on the 26th of April, 1630, the Bishop of Salisseen, mainly protests against Calvin's views of Predestination. The Remonstrants were left free to hold their opinions until 1618, when the

bury inducted him into his living. George Herbert's States General convoked at Dort a Synod of thirty-eight Dutch and church at Bemerton supplied the needs of a thinly. Walloon divines, five professors from different universities, and

scattered population, though it would perhaps have twenty-one lay elders, with ecclesiastical deputies from most of the States of the United Provinces, and from the churches of the Pala.

been overcrowded by a congregation of fifty. There tinate, Hesse, Switzerland, Bremen, England, and Scotland. The he laboured for not quite three years, marked for Synod of Dort condemned the Arminians, banished their ministers. death by consumption, lodged in a slight hollow of and submitted to trial their ablest defenders, Barnevelt, Grotius, and

pleasant but over-watered meadow-land, most favourHoogarbetz. Barnevelt was executed ; Grotius and Hoogarbetz were condemned to perpetual imprisonment. Arminian opinion spread

able to the growth of his disease. The supreme through the Reformed Churches of Europe, and was favoured by beauty of George Herbert's life was in its close at James I. and Charles I. because they looked upon the Calvinistic Bemerton from the beginning of his ministration Puritans as enemies, and had more trust in a body of Reformers who had parted from them and were persecuted by them.

there in April, 1630, when he was thirty-seven years

The strict Calvinist disliked an Arminian almost as much as a Roman Catholic. old, to his death at the age of forty. He was buried Under the Stuarts royal preference of a divine tinged with Arminian under the altar of his church on the 3rd of March, opinions was so marked, that when Bishop George Morley was asked "what the Arminians held,” his answer was, “ All the best bishoprics

1633. According to his wish, no word of inscription and deaneries in England."

| marks his resting-place. The little church remains,

When thou dost tell another's jest, therein

Omit the oaths, which true wit cannot need:
Pick out of tales the mirth, but not the sin;
He pares his apple that will cleanly feed. le

Play not away the virtue of that Name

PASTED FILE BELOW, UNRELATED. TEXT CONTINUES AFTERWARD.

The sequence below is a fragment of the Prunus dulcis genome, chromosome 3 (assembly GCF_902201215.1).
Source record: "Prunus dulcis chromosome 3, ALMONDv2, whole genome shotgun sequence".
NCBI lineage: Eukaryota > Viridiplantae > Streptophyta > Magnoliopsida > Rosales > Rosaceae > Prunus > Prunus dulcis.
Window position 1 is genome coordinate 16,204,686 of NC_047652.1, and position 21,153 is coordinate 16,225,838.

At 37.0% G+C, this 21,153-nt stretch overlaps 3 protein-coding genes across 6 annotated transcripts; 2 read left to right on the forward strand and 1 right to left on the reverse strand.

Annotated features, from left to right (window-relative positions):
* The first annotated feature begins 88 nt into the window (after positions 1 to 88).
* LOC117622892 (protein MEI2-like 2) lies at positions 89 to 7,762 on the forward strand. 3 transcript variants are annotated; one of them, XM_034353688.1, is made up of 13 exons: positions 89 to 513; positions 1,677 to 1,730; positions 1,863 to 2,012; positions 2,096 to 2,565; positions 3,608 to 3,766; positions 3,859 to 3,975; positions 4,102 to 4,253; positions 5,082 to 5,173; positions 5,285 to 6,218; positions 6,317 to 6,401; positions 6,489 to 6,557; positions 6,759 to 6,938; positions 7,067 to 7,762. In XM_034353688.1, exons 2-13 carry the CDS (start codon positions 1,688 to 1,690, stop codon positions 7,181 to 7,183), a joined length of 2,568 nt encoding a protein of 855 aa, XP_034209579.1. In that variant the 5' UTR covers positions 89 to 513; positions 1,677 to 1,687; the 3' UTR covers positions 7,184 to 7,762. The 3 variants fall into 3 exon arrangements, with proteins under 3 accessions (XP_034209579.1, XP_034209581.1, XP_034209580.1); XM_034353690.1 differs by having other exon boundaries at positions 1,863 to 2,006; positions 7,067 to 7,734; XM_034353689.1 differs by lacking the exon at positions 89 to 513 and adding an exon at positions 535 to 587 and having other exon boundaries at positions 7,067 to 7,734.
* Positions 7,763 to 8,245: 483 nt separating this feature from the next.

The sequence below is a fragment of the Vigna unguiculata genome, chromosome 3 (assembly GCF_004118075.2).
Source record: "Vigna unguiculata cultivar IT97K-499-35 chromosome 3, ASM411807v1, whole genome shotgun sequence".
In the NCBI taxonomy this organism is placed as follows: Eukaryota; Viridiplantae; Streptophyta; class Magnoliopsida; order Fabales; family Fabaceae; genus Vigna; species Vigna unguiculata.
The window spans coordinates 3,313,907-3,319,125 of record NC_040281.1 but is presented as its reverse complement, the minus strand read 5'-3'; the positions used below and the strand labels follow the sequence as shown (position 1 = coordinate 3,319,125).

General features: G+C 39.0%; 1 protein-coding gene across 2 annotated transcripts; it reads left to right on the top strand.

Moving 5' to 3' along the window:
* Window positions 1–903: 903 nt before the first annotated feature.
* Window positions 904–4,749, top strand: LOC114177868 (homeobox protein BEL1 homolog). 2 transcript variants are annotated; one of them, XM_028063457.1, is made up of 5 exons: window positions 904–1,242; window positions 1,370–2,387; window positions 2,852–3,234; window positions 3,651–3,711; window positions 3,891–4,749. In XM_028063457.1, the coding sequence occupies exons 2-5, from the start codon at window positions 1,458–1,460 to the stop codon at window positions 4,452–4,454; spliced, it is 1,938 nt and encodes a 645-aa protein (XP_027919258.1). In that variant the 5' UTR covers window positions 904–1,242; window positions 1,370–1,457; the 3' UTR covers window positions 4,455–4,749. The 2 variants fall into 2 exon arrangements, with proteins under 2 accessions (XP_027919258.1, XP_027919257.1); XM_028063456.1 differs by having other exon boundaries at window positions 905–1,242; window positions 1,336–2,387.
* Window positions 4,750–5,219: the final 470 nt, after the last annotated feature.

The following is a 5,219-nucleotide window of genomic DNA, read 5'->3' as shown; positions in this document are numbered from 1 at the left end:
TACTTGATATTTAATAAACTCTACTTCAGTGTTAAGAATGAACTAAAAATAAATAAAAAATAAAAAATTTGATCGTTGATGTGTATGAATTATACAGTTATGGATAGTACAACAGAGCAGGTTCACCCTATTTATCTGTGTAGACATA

Which is the best stake when griefs make thee tame.

and is still used for week-day prayers, but near it there has been built a handsome memorial church.

For his own use he set down in a little book his view of the duties of “ the Country Parson,” treating of his knowledge; the parson on Sundays; his praying; his preaching; his charity; his comforting the sick; his arguing; his condescending; the parson in his journey ; the parson in his mirth; the parson with his church wardens; the parson blessing the people. “His chiefest recreation," says Izaak Walton, “ was music, in which heavenly art he was a most excellent master, and composed many divine hymns and anthems, which he set and sung to his lute or viol; and though he was a lover of retiredness, yet his love to music was such that he went usually twice every week, on certain appointed days, to the cathedral church in Salisbury, and at his !

Lie not; but let thy heart be true to God,

Thy mouth to it, thy actions to them both: Cowards tell lies, and those that fear the roa; The stormy-working soul spits lies and froth. Dare to be true: nothing can need a lie; A fault, which needs it most, grows two thereby.

The way to make thy son rich is to fill

His mind with rest, before his trunk with riches: 20 For wealth without contentment climbs a hill, • To feel those tempests which fly over ditches;

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But if thy son can make ten pound his measure, Then all thou addest may be called his treasure.

return would say, 'that his time spent in prayer and cathedral music elevated his soul, and was his heaven upon earth.' But before his return thence to Bemerton he would usually sing and play his part at an appointed private music-meeting; and to justify this practice he would often say, • Religion does not banish mirth, but only moderates and sets rules to it.'" George Herbert's sacred poems, expressing a pure spirit of worship that shone in these last years of his life through all his actions, were published under the title of “ The Temple” in 1633, soon after his death. The opening verses, entitled “ The Church Porch," are counsels as to the mind with which the temple should be entered, of which these are a few examples that may serve as an abridgment of the whole :

By all means use sometimes to be alone;

Salute thyself; see what thy soul doth wear;
Dare to look in thy chest, for 'tis thine own,
And tumble up and down what thou find'st there :

Who cannot rest till he good-fellows find,
He breaks up house, turns out of doors his mind. 30

Be sweet to all. Is thy complexion sour?

Then keep such company; make them thy allay;
Get a sharp wife, a servant that will lour:
A stumbler stumbles least in rugged way.

Command thyself in chief. He life's war knows
Whom all his passions follow as he goes.

FROM GEORGE HERBERT'S CHURCH PORCH. Thou whose sweet youth and early hopes inhance

Thy rate and price, and mark thee for a treasure,
Hearken unto a Verser, who may chance
Rhyme thee to good, and make a bait of pleasure:

A verse may find him who a sermon flies,
And turn delight into a sacrifice.

Laugh not too much; the witty man laughs least;

For wit is news only to ignorance.
Less at thine own things laugh, lest in the jest
Thy person share and the conceit advance.
Make not thy sport abuses ; for the fly
That feeds on dung is coloured thereby.